Upon watching my local news this week, there was a teaser for "learning how to coupon." I was intrigued and continued watching. They had this lady on (I won't divulge names) who discussed couponing, rather poorly I might add. I mean really all she said is "there isn't an item I have hear that I didn't have a coupon for" (might I add there was no produce that I saw...), and then she shared her OOP, nothing about using coupons, coupon policies or anything. Then she talked about a seminar she is having at Sweetbay. Upon further research, I feel a little angered about what she is doing, which inspired this post. Here is a list of traps to avoid when looking for coupon help.
- Don't pay money for access to a website that does match-ups for you. There are a ton of websites that do this for just about every store, so there should be no reason to pay for this information. (This lady was charging for access to her website!)
- Be wary of coupon seminars and workshops. Luckily this lady wasn't charging for her workshop, but I'm fairly certain Sweetbay was paying her to get people to come into their store. Some people charge a lot of money for access to a coupon workshop, sometimes upwards of $50. While I can understand going to a seminar because someone can explain things you don't understand, there is no reason to spend a ton of money to do so. I know Southern Savers charges $10, which is fairly reasonable considering travel and time to do the seminar, but I have seen some people reporting $50 seminars where the person shares incorrect information and even gives them copied coupons. Yikes! Which leads to...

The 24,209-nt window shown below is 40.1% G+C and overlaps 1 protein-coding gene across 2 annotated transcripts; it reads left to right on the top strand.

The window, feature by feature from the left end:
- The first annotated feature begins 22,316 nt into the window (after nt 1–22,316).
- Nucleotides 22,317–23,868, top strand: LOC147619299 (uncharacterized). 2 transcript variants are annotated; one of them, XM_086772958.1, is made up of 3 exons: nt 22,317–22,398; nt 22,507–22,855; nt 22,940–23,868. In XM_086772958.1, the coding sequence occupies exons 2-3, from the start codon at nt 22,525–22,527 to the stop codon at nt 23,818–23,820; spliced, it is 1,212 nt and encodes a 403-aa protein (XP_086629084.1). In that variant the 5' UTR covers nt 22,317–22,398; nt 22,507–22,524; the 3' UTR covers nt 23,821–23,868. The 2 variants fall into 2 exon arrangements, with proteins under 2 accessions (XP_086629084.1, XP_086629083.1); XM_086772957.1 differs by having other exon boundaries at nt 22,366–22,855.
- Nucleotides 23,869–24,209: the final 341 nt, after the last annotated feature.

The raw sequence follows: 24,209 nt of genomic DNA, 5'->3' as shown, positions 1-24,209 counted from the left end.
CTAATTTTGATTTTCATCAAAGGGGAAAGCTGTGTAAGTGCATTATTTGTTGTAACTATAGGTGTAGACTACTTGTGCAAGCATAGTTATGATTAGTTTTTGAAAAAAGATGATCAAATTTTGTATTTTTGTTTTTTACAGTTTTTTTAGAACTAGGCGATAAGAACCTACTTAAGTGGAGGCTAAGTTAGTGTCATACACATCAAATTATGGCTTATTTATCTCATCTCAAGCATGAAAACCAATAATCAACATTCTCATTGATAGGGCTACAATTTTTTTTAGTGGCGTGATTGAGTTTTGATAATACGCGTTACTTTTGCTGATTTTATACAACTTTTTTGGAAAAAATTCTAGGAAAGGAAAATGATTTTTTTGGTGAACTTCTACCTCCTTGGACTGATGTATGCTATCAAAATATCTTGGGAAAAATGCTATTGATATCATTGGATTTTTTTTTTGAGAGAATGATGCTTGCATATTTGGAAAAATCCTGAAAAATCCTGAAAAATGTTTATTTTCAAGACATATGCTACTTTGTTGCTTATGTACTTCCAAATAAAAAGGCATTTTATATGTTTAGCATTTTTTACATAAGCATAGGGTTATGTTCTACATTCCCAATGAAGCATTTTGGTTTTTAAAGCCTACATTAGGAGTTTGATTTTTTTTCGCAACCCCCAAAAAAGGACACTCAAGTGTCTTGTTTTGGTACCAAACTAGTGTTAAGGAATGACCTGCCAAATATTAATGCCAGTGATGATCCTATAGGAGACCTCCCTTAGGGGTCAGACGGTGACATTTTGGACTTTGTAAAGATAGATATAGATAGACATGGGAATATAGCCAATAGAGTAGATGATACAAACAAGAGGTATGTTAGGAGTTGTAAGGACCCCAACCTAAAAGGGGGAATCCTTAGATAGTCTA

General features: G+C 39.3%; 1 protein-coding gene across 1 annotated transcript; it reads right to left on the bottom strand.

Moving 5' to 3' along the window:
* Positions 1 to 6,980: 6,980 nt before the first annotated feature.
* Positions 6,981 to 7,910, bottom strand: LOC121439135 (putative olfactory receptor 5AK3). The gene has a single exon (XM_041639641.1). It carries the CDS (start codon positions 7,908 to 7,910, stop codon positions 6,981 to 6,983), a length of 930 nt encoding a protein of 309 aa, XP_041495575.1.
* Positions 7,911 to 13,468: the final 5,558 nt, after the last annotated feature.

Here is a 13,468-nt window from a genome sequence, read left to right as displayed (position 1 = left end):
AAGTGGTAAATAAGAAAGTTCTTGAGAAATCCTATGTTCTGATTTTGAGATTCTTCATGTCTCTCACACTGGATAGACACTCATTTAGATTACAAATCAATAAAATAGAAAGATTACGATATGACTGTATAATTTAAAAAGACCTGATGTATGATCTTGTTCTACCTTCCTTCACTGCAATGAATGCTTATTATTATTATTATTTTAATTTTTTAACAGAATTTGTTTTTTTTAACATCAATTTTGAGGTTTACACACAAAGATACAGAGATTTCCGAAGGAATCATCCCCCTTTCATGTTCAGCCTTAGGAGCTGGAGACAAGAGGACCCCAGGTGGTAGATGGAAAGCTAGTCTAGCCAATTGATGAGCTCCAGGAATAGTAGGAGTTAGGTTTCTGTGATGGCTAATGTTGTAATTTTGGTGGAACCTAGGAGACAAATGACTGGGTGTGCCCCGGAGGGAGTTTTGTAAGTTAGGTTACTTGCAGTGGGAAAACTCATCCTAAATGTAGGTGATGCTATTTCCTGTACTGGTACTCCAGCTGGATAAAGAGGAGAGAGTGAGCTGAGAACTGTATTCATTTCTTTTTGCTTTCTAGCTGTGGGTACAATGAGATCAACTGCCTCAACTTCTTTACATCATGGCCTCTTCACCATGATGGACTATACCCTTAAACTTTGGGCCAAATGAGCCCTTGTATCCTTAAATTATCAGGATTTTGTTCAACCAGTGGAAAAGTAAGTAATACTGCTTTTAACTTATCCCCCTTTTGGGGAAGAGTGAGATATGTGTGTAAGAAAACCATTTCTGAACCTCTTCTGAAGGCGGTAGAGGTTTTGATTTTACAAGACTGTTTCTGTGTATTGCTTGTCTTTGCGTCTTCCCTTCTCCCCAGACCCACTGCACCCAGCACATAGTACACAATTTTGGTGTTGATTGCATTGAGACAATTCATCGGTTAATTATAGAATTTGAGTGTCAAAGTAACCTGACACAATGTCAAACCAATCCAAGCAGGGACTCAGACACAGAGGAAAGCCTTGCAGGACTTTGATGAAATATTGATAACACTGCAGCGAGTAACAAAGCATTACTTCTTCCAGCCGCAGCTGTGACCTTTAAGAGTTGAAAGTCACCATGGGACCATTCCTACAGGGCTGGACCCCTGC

- Be aware that not everything works at every store. People are human, and sometimes they share something that isn't completely correct, or isn't correct at every store.
- Scrutinize what you learn. Similar to the previous statement, you should be diligent about scrutinizing what you hear/read. While many couponers are honest, nice people, there are people out there who are just trying to gain a profit from someone trying to learn to save money. They may show you a shopping trip where they spent only $1, but neglect to tell you they have a stockpile or that they only bought what would be free or MM. You get excited and pay money for their workshop/book/website, but then quickly get discouraged because you can't recreate their totals.
Plain and simple, the goal of couponing is to save money, so spending money to save money just doesn't make sense.